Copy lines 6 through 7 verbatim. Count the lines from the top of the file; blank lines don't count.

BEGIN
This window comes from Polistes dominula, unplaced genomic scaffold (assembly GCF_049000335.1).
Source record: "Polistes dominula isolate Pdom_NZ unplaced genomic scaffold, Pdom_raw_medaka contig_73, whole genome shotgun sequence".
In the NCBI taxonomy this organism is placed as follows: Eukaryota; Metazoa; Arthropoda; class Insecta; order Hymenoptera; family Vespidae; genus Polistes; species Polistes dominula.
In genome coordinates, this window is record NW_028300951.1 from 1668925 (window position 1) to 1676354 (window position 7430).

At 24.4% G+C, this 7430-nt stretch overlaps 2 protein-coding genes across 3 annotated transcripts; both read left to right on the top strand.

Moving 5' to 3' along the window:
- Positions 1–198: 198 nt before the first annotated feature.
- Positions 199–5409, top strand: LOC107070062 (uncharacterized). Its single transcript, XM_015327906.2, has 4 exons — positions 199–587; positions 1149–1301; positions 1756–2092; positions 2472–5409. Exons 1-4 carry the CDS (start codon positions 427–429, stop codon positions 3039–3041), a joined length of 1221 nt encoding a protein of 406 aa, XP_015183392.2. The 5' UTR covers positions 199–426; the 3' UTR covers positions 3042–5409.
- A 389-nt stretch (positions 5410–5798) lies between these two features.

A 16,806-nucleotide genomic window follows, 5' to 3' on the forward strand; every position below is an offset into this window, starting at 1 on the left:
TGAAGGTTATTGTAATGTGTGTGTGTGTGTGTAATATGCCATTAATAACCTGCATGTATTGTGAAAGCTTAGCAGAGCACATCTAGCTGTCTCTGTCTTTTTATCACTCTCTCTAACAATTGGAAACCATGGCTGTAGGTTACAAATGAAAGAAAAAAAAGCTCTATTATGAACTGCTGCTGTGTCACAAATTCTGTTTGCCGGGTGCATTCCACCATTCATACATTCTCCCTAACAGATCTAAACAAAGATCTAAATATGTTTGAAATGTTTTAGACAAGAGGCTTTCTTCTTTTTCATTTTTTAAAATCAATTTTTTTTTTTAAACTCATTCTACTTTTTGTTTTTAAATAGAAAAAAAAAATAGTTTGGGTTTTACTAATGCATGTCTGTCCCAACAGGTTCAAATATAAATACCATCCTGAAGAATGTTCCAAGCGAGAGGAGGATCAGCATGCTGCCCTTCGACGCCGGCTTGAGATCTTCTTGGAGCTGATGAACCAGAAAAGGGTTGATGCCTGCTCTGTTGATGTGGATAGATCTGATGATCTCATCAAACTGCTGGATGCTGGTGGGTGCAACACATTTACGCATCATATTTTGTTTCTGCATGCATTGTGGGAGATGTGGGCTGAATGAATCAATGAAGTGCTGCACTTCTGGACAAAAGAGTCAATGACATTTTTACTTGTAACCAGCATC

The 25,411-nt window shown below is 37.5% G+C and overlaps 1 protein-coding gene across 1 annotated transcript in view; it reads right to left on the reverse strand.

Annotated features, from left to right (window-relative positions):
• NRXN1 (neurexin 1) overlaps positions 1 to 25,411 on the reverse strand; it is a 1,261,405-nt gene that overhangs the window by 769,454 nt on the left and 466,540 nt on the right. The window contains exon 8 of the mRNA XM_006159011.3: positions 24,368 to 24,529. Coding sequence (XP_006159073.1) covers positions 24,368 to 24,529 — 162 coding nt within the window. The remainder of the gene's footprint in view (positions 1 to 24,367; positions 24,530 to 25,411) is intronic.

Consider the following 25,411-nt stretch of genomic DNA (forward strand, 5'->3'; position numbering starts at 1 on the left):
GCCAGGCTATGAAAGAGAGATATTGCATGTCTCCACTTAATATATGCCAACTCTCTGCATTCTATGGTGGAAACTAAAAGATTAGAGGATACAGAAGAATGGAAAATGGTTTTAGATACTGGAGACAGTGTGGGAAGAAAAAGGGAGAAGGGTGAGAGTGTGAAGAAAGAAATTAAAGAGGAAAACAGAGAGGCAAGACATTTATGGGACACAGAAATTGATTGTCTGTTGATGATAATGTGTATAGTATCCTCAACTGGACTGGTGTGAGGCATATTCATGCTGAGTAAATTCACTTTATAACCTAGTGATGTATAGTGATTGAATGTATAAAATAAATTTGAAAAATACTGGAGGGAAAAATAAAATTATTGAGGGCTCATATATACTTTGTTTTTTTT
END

Moving 5' to 3' along the window:
- Positions 1–198: 198 nt before the first annotated feature.